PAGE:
Dying small towns and the ‘sepulchre of lost dreams’

The Jacksons: From the July 2 issue of the Manitoba Co-operator

cartoon image of a family seated at a table

Quaint little town you got here,” said the lanky greying gentleman who had seated himself, without invitation, at Andrew Jackson’s table by the window of the café. “Very picturesque.”

There was a moment of silence while the three original occupants of the table, Grant Toews, Barry Jenkins and Andrew, considered this.

“You ain’t from here then,” said Barry at length. “From Manitoba I mean. We don’t call this quaint. If we want quaint we go to Saskatchewan. And when we call it quaint we don’t mean it as a compliment.”

“Well I do mean it as a compliment,” said the gentleman pleasantly. He stared out the window and across the street. “I mean look at that,” he said. “A used bookstore called The Pauper’s Prints. Where else are you gonna see something like that, if not in a tiny Prairie town? And housed in what appears to be an old abandoned granary at that. If that’s not the definition of quaint then I don’t know what is.”

“Well that’s one thing we have in common,” said Grant.

“What?” said the stranger.

“We both don’t know what the definition of quaint is,” said Grant. “And you can’t really call the Pauper’s Prints a bookstore. They haven’t sold a book since 2007.”

“I thought they sold a copy of Fifty Shades of Grey in 2013,” said Andrew.

Grant shook his head. “They had one in stock, remember?” he said. “But there was a protest so they took it off the shelf.”

“That’s right,” said Andrew. “I remember now. Who was it that protested again?”

Grant shrugged. “Some guy from Altona,” he said. “Parked himself on the sidewalk with a big sign on a cold October day and then the wind picked up to 100 miles an hour and Angela felt sorry for the guy so she took the book off the shelf so he could quit protesting and invited him in for tea.”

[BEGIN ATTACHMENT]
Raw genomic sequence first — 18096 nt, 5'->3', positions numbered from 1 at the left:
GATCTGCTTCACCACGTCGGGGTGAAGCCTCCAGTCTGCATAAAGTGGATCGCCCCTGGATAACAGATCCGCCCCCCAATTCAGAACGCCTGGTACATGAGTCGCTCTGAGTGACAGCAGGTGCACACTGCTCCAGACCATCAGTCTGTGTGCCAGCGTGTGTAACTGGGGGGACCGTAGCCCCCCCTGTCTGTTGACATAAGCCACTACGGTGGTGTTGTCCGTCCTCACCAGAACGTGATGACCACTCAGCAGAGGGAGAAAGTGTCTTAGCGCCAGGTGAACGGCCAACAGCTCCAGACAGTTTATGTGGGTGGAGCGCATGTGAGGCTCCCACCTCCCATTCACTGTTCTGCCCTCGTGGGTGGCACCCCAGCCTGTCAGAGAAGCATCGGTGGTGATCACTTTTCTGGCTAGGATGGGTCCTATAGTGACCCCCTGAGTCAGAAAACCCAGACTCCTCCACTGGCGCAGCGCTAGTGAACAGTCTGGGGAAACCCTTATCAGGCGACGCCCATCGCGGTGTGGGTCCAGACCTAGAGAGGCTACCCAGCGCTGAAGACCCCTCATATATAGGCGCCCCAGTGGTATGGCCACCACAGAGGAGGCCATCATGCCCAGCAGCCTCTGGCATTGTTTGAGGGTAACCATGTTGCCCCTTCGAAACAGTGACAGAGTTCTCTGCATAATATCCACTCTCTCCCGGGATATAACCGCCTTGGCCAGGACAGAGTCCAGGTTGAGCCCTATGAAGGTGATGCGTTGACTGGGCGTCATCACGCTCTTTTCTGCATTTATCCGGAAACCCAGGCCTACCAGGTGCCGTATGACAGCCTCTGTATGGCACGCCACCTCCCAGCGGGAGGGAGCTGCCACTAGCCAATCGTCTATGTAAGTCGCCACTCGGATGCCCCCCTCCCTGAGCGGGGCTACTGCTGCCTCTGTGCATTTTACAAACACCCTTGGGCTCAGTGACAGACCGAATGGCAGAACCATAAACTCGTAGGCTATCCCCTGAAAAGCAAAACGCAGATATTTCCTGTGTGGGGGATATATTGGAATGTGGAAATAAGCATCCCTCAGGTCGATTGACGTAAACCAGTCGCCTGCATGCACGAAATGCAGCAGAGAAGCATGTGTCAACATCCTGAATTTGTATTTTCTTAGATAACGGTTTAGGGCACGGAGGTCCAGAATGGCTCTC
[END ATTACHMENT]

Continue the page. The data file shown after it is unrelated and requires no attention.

The stranger drew a little notepad from his pocket and scribbled in it.

“What are you doing?” said Barry. “Taking notes? Are you some kind of spy or something?”

The stranger just chuckled. “What makes you think I’m a spy?” he said.

“Well you’re not from here,” said Barry, “so that right there is very suspicious. Plus you can write and most likely also read, which is something I understand all spy’s have to be able to do. So what else could you be?”

“I could be a writer,” said the stranger.

There was another silence.

“Pretty sure you’re a spy,” said Barry.

“Actually I am a writer,” said the stranger. “I write a blog called When in Canada. “I’m doing a series on dying Canadian towns.”

“So what are you doing here?” said Grant. “You should be in Plum Coulee.”

“Hey, watch it!” said Barry. “I’m from Plum Coulee. Compared to this sepulchre of lost dreams, Plum Coulee is a thriving metropolitan centre of commerce and culture.”

The stranger scribbled again in his notebook. “Sepulchre of lost dreams,” he said. “That’s very good.”

“It’s not accurate,” said Andrew. This town is really, really more of a graveyard of hope and ambition. But I wouldn’t expect someone from Plum Coulee to know that. So go ahead and call it a sepulchre of lost dreams, but then don’t be surprised if people think you’re talking about Gretna.”

The stranger scribbled furiously.

“What’s a blog?” said Grant. “My daughter’s always going on about this blogger and that blogger. I thought bloggers were youthful delinquents sitting in their parents’ suburban basements playing World of Warcraft and occasionally writing insane articles about ridiculous conspiracy theories and posting them on the Internets.”

“That’s a pretty good description of a lot of bloggers,” said the stranger. “But not all. Some of us are retired journalists sitting in our parents’ suburban basements writing blogs about serious topics that nobody reads.”

“You live with your parents?” said Barry. “You must be like, 60.”

Sixty-two actually,” said the stranger, getting up to go. “As long as I live with them, my parents can stay in the house instead of moving into a residence.” He stuffed the notebook back into his pocket. “Good day gentlemen,” he said and turned and headed for the door.

The three of them watched him go.

“I still think he’s a spy,” said Barry.

“He’s a writer,” said Andrew.

“How can you tell?” asked Barry.

“He forgot to pay for his coffee,” said Andrew.

“I’ll pay for it,” said Grant. “I sort of feel sorry for him.”

“You do?” said Barry. “Why?”

“He came in here looking for a story,” said Grant. “And all he got was us.”

Barry thought about that for a second, then reached for his wallet. True enough,” he said. “I’ll pay for half.”

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